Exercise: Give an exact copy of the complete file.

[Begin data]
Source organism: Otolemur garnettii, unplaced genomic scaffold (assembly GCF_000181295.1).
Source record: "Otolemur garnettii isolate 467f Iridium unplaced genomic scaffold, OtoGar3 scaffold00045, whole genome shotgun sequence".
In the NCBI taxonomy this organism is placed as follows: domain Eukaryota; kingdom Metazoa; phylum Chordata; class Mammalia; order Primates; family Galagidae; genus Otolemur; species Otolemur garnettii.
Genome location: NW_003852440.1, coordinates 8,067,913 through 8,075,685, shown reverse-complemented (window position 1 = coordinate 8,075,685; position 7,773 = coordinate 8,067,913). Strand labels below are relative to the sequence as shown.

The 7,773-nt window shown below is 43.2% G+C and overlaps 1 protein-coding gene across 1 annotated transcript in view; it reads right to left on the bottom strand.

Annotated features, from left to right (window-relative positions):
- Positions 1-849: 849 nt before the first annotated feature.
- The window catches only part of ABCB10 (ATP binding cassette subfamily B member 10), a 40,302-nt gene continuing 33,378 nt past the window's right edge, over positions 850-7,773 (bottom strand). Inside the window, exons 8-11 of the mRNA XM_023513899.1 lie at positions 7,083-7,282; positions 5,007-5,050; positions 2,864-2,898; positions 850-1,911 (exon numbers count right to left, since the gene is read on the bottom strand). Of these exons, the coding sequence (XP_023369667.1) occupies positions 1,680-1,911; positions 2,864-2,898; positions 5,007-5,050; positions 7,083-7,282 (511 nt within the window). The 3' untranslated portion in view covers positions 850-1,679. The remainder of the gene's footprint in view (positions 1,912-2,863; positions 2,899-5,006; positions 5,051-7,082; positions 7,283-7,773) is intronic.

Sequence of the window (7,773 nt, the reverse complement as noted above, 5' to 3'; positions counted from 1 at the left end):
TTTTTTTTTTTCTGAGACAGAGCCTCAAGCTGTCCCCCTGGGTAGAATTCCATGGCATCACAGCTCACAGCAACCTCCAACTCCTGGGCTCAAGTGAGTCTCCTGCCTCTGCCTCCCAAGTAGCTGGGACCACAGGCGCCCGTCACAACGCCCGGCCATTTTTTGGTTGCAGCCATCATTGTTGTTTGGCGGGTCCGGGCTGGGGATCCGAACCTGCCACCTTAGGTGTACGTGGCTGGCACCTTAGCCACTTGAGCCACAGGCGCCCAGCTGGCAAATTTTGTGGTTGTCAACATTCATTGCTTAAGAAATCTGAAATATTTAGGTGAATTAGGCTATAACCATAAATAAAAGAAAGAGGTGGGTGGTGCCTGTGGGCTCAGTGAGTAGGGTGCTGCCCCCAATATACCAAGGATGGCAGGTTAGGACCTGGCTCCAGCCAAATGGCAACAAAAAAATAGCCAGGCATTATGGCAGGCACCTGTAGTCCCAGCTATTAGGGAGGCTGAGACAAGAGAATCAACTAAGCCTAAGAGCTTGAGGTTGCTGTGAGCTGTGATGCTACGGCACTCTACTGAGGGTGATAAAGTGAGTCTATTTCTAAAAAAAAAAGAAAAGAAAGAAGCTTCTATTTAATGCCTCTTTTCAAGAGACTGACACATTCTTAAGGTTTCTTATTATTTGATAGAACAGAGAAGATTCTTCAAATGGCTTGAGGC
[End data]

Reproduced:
Source organism: Otolemur garnettii, unplaced genomic scaffold (assembly GCF_000181295.1).
Source record: "Otolemur garnettii isolate 467f Iridium unplaced genomic scaffold, OtoGar3 scaffold00045, whole genome shotgun sequence".
In the NCBI taxonomy this organism is placed as follows: domain Eukaryota; kingdom Metazoa; phylum Chordata; class Mammalia; order Primates; family Galagidae; genus Otolemur; species Otolemur garnettii.
Genome location: NW_003852440.1, coordinates 8,067,913 through 8,075,685, shown reverse-complemented (window position 1 = coordinate 8,075,685; position 7,773 = coordinate 8,067,913). Strand labels below are relative to the sequence as shown.

The 7,773-nt window shown below is 43.2% G+C and overlaps 1 protein-coding gene across 1 annotated transcript in view; it reads right to left on the bottom strand.

Annotated features, from left to right (window-relative positions):
- Positions 1-849: 849 nt before the first annotated feature.
- The window catches only part of ABCB10 (ATP binding cassette subfamily B member 10), a 40,302-nt gene continuing 33,378 nt past the window's right edge, over positions 850-7,773 (bottom strand). Inside the window, exons 8-11 of the mRNA XM_023513899.1 lie at positions 7,083-7,282; positions 5,007-5,050; positions 2,864-2,898; positions 850-1,911 (exon numbers count right to left, since the gene is read on the bottom strand). Of these exons, the coding sequence (XP_023369667.1) occupies positions 1,680-1,911; positions 2,864-2,898; positions 5,007-5,050; positions 7,083-7,282 (511 nt within the window). The 3' untranslated portion in view covers positions 850-1,679. The remainder of the gene's footprint in view (positions 1,912-2,863; positions 2,899-5,006; positions 5,051-7,082; positions 7,283-7,773) is intronic.

Sequence of the window (7,773 nt, the reverse complement as noted above, 5' to 3'; positions counted from 1 at the left end):
TTTTTTTTTTTCTGAGACAGAGCCTCAAGCTGTCCCCCTGGGTAGAATTCCATGGCATCACAGCTCACAGCAACCTCCAACTCCTGGGCTCAAGTGAGTCTCCTGCCTCTGCCTCCCAAGTAGCTGGGACCACAGGCGCCCGTCACAACGCCCGGCCATTTTTTGGTTGCAGCCATCATTGTTGTTTGGCGGGTCCGGGCTGGGGATCCGAACCTGCCACCTTAGGTGTACGTGGCTGGCACCTTAGCCACTTGAGCCACAGGCGCCCAGCTGGCAAATTTTGTGGTTGTCAACATTCATTGCTTAAGAAATCTGAAATATTTAGGTGAATTAGGCTATAACCATAAATAAAAGAAAGAGGTGGGTGGTGCCTGTGGGCTCAGTGAGTAGGGTGCTGCCCCCAATATACCAAGGATGGCAGGTTAGGACCTGGCTCCAGCCAAATGGCAACAAAAAAATAGCCAGGCATTATGGCAGGCACCTGTAGTCCCAGCTATTAGGGAGGCTGAGACAAGAGAATCAACTAAGCCTAAGAGCTTGAGGTTGCTGTGAGCTGTGATGCTACGGCACTCTACTGAGGGTGATAAAGTGAGTCTATTTCTAAAAAAAAAAGAAAAGAAAGAAGCTTCTATTTAATGCCTCTTTTCAAGAGACTGACACATTCTTAAGGTTTCTTATTATTTGATAGAACAGAGAAGATTCTTCAAATGGCTTGAGGC